Summers are generally hot and dry with relatively mild nights. Winters are cool. Rainfall occurs mostly during late autumn/winter (May, June, July, August). Drought and salinity are major concerns.
The principle wine regions in South Australia are; the Adelaide Hills, Barossa (comprising the Barossa and Eden Valleys), Clare Valley, Langhorne Creek, McLaren Vale, Padthaway, Coonawarra and the Riverland. Vineyard expansion has also extended to Wrattonbully, Mount Benson, Bordertown, Robe, Southern Fleurieu and the Flinders Ranges.
It is a tradition for many wine companies to make multi-district blends from South Australian fruit – the idea of house style taking precedence over regional definition. Penfolds pioneered this concept. The vagaries of vintage variation can be evened out by fruit selection, ensuring quality at a high level. However there is debate that this concept comes at the expense of the ‘soul’ of the wine. Penfolds Grange is probably the most famous multi-district blend and is an excellent counter-argument.Andrew Caillard MW, Langton's
Penfolds is probably the most extraordinary of the world’s wine brands with an enviable reputation for quality at every price level. The original Penfold was an English doctor who, in 1844, planted grapes at Magill, now a suburb of Adelaide. However, it was not until the late 1940s that Penfolds began to forge a reputation for red wine.
The Penfolds house style emerged from a fortified wine producing culture and evolved as a winemaking philosophy which has had a profound effect on the entire Australian wine industry. Many of the techniques initially adopted to make Penfolds Grange would become part of the wider Penfolds winemaking culture. The number of techniques employed in the research and development of Penfolds wines is astonishing. Max Schubert and his team pioneered: major advances in yeast technology and paper chromatography; the understanding and use of pH in controlling bacterial spoilage; the use of headed down/submerged cap fermentation and the technique of rack and return; cold fermentation practices; the use of American oak as a maturation vessel and perhaps most critically, partial barrel fermentation. Nowadays, the use of American oak and barrel fermentation for instance is considered traditional Barossa winemaking practice!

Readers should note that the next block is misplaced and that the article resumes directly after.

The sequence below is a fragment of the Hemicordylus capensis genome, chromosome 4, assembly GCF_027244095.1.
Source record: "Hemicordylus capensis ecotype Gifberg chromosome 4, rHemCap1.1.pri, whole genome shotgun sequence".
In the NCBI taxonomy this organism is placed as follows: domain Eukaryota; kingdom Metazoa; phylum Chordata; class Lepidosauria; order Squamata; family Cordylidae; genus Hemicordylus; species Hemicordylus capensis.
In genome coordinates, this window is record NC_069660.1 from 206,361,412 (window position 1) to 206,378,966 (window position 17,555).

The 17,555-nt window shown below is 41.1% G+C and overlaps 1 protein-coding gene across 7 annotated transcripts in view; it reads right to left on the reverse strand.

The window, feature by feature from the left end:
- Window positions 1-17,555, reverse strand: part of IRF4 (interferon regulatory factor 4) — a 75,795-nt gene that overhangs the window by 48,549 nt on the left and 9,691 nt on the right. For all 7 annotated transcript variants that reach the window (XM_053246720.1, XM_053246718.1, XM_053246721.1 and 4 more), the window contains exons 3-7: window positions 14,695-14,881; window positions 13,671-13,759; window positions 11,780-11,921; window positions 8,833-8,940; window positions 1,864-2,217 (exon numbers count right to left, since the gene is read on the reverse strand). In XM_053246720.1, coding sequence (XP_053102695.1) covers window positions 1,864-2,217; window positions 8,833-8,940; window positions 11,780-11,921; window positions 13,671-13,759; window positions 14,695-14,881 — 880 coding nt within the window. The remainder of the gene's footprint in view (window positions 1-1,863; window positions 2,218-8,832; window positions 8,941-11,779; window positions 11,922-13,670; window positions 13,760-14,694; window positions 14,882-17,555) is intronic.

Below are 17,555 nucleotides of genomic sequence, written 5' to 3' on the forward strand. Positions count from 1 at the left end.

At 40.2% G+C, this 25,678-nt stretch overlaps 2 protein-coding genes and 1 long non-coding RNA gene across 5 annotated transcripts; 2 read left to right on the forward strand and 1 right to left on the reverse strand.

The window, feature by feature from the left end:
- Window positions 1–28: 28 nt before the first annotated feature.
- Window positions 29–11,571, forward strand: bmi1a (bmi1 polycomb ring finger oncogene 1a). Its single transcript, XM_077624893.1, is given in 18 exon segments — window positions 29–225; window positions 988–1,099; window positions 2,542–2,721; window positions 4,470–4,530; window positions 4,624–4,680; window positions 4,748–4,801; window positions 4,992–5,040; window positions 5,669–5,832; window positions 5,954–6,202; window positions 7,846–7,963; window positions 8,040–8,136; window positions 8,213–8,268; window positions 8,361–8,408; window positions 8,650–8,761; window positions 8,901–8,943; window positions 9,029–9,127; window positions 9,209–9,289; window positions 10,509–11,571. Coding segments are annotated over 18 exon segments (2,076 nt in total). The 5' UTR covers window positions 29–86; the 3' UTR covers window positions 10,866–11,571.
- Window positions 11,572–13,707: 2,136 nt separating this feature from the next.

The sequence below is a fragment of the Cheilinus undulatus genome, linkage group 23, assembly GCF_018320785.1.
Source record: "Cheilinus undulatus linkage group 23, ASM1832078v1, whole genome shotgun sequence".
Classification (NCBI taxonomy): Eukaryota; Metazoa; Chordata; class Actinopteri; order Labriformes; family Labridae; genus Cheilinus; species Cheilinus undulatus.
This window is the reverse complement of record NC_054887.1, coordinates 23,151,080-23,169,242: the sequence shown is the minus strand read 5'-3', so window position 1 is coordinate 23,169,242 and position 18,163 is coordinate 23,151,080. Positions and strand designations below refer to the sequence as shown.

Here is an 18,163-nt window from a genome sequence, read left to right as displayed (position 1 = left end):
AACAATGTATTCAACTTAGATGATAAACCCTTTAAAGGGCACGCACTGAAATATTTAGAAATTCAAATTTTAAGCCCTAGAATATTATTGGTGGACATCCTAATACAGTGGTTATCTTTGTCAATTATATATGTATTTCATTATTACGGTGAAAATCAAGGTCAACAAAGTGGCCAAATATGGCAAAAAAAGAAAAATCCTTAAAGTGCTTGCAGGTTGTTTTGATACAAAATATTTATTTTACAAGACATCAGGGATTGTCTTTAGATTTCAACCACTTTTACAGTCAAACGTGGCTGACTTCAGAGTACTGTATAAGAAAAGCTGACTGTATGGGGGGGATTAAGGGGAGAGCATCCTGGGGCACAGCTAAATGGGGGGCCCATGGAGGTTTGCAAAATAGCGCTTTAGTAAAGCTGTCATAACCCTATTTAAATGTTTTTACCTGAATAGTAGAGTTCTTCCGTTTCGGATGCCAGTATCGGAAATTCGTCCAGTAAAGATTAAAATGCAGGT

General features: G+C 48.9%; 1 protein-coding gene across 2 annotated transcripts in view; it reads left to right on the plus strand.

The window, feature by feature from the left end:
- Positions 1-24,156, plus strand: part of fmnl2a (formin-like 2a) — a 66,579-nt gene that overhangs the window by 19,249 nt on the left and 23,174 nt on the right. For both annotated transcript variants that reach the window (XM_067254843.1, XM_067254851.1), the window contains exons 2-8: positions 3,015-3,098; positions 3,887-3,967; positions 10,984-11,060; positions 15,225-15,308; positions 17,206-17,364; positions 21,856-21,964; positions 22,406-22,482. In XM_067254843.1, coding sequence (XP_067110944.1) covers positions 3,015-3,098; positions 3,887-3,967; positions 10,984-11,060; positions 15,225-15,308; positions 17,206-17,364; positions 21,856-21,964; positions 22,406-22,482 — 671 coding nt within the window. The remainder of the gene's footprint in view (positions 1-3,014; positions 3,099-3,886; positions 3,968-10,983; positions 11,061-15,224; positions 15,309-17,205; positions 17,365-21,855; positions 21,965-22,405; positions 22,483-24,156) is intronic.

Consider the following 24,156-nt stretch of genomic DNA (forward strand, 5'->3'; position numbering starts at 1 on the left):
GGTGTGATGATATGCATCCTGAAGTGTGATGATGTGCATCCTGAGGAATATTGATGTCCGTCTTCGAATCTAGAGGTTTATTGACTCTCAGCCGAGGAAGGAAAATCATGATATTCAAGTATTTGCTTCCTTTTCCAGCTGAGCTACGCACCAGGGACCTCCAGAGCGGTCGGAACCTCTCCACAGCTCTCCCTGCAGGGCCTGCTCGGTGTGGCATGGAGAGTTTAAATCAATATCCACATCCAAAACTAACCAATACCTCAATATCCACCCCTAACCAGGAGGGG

Today, Penfolds house style embraces the concept of multi-regional blending, optimum fruit quality, the use of fine-grained American or French oak, barrel fermentation and maturation. Overall, the Penfolds style is about highly-defined fruit aromas, fruit sweetness, ripe tannins, richness, power and concentration. The number of iconic wines that have emerged from the Penfolds stable over the years is remarkable. Bin 389 a Cabernet Shiraz blend released in 1960 is now considered the quintessential Australian wine blend. Bin 128 Coonawarra Shiraz and Bin 28 Kalimna Shiraz released in 1962 pre-empted the contemporary enthusiasm for regional definition by about 25 years. Improved vineyard management, site selection and winemaking brought about subsequent releases of Bin 707 and Bin 407 Cabernet Sauvignon. The Penfolds Wine Making Philosophy is the accumulation of more than half-a-century of knowledge and winemaking practice initiated by Max Schubert and subsequently refined by Don Ditter, John Duval and Peter Gago. Their collective commitment to multi-regional and vineyard blending contributed to a consistency of style and quality that has cemented Penfolds reputation as the foremost producer of premium age-worthy red wines in Australia.